The Springfield Symphony Presents Mendelssohn’s Choral Masterpiece


Music Director and Conductor Peter Stafford Wilson will lead the Springfield Symphony Orchestra Chorale.

By Pat Suarez

Felix Mendelssohn’s place among classical music’s pantheon of composers has been secure for going on two centuries. And yet, in the minds of some, he just cannot crack the upper echelons. But he certainly deserves to be there, maybe not at the pinnacle, but within a grace note of it. Robert Schumann called Felix Mendelssohn “the Mozart of the nineteenth century, the most brilliant musician…” Schumann did not exaggerate.

Mendelssohn died at 38 and actively composed for 26 of those years. Despite a comparatively short career, Mendelssohn composed in a wide variety of genres, from chamber music to symphonies and songs to oratorios. On a warm summer evening, play a few of his 12 string symphonies to understand the definition of “sublime.”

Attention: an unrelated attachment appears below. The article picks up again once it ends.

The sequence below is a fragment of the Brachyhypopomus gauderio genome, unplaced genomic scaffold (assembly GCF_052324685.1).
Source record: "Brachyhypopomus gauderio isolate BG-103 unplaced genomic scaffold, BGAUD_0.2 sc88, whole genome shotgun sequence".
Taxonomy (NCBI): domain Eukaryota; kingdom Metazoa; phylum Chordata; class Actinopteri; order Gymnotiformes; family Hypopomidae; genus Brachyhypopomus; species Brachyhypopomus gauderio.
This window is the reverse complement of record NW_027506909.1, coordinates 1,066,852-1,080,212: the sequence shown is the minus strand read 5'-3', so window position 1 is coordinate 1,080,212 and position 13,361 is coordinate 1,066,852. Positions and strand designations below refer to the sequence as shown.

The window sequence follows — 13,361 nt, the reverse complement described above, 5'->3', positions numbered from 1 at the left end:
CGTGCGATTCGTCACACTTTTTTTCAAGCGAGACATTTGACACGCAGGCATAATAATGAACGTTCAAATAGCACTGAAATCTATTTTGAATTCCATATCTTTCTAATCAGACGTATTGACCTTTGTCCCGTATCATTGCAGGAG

In his exploration of different musical styles, Mendelssohn reserved a special place for the human voice and, if his works for that instrument recall J. S. Bach, that was no accident as Mendelssohn was profoundly influenced by Old Bach from Mendelssohn’s youth. Bach’s complex mathematical constructions and their resulting sounds and harmonies appealed to Mendelssohn’s lightning-quick intellect and early love of music. It’s no accident, therefore, that Mendelssohn’s works for orchestra and chorus echo Bach.

Mendelssohn also shared Bach’s inspiration of Bach’s texts: the Christian Bible, whose books overflowed with stories and source material. Both were Lutheran (Mendelssohn was baptized at age 7 on Bach’s birthday, Mar. 21).

In 1836, at 24, Mendelssohn found success with his oratorio, “St. Paul.” A decade later, Mendelssohn wanted another oratorio and debated with himself over the subject: would it be the New Testament’s St. Peter or the Old Testament’s Elijah? He chose Elijah, telling his friend Carl Klingemann “somehow I think ‘Elijah,’ and his going up to heaven in the end, would be a most beautiful subject.” So, Elijah it was.